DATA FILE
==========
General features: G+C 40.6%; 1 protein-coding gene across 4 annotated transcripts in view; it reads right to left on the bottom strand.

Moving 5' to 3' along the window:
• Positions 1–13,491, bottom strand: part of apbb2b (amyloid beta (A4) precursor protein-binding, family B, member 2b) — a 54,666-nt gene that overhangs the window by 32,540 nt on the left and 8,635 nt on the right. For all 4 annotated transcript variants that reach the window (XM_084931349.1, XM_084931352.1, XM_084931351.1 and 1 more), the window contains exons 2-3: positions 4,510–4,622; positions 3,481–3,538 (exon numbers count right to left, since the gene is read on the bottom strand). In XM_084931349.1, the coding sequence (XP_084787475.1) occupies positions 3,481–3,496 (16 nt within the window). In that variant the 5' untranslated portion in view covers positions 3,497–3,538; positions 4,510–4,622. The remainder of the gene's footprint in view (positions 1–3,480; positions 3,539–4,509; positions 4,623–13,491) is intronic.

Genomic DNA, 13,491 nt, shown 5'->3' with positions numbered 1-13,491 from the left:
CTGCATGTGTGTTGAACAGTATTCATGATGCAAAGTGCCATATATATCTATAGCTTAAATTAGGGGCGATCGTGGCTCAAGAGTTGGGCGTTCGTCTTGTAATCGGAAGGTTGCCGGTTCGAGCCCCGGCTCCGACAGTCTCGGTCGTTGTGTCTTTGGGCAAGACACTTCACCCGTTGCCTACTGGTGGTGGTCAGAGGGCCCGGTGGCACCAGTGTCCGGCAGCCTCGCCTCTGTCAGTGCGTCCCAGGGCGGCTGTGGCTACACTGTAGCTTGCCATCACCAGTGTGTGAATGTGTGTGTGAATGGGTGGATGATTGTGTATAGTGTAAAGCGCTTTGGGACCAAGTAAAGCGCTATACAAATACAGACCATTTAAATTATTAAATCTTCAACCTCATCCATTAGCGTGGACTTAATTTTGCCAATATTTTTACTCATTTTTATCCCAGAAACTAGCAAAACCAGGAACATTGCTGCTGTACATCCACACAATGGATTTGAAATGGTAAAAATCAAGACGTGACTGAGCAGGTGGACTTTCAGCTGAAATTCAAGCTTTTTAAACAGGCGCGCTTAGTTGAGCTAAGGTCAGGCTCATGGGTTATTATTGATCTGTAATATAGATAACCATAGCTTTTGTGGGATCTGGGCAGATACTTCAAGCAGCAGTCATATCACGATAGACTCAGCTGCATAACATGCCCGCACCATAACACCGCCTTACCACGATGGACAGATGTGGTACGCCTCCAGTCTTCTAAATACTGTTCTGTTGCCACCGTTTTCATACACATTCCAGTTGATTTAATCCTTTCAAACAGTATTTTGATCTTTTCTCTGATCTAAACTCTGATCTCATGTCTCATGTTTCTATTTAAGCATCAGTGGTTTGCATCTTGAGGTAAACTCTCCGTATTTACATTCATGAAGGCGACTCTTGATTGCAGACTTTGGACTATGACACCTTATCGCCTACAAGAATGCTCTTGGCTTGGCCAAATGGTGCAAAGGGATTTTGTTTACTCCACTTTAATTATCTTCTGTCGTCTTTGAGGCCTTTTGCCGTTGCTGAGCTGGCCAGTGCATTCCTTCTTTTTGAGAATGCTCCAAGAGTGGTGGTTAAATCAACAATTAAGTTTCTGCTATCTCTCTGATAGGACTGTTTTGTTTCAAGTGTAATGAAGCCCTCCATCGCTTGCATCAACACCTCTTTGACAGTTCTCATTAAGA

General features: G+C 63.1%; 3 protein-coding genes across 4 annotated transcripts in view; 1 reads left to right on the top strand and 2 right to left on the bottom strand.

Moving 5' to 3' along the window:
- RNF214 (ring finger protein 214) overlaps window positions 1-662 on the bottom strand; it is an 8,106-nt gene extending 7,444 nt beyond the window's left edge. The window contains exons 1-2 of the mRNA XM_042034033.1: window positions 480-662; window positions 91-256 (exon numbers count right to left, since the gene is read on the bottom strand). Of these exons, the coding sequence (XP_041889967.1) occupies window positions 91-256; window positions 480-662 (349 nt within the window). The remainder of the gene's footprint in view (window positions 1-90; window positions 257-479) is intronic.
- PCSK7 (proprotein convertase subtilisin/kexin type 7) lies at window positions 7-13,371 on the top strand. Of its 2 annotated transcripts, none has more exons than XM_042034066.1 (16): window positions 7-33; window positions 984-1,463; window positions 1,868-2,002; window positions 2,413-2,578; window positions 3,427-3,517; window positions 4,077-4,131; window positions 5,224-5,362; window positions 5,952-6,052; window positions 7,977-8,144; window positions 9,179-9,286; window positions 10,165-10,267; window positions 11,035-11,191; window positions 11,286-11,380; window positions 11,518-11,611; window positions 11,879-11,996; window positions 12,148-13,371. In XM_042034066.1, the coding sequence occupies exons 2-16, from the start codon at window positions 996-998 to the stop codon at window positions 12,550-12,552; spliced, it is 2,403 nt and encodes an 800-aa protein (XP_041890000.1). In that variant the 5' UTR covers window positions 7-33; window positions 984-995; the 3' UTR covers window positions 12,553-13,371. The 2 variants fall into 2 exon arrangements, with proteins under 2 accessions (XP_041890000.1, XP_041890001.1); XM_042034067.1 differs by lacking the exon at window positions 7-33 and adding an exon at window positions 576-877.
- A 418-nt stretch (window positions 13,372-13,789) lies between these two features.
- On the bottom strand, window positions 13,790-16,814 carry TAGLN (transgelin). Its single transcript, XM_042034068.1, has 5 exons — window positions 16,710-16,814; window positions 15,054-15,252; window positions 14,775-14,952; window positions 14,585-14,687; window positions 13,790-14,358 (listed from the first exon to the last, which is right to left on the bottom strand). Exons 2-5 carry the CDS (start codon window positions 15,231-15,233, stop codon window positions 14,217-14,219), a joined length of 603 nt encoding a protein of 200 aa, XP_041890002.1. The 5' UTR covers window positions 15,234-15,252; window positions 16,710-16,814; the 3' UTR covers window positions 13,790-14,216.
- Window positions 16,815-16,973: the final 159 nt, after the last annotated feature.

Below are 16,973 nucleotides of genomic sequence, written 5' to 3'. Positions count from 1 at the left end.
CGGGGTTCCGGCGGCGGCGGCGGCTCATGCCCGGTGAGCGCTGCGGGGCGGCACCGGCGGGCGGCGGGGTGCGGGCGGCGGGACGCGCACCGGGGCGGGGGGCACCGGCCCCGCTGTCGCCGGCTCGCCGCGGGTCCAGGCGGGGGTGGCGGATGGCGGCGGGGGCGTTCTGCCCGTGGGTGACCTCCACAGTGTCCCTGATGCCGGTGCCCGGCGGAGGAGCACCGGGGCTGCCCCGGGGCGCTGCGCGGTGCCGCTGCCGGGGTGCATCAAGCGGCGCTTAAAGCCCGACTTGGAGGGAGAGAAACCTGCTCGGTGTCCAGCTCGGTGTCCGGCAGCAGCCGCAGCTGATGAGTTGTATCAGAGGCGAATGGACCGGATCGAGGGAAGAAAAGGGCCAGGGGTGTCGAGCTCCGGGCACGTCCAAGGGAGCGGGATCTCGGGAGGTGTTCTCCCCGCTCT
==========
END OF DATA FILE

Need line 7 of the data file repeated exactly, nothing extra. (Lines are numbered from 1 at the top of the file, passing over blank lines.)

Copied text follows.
Moving 5' to 3' along the window: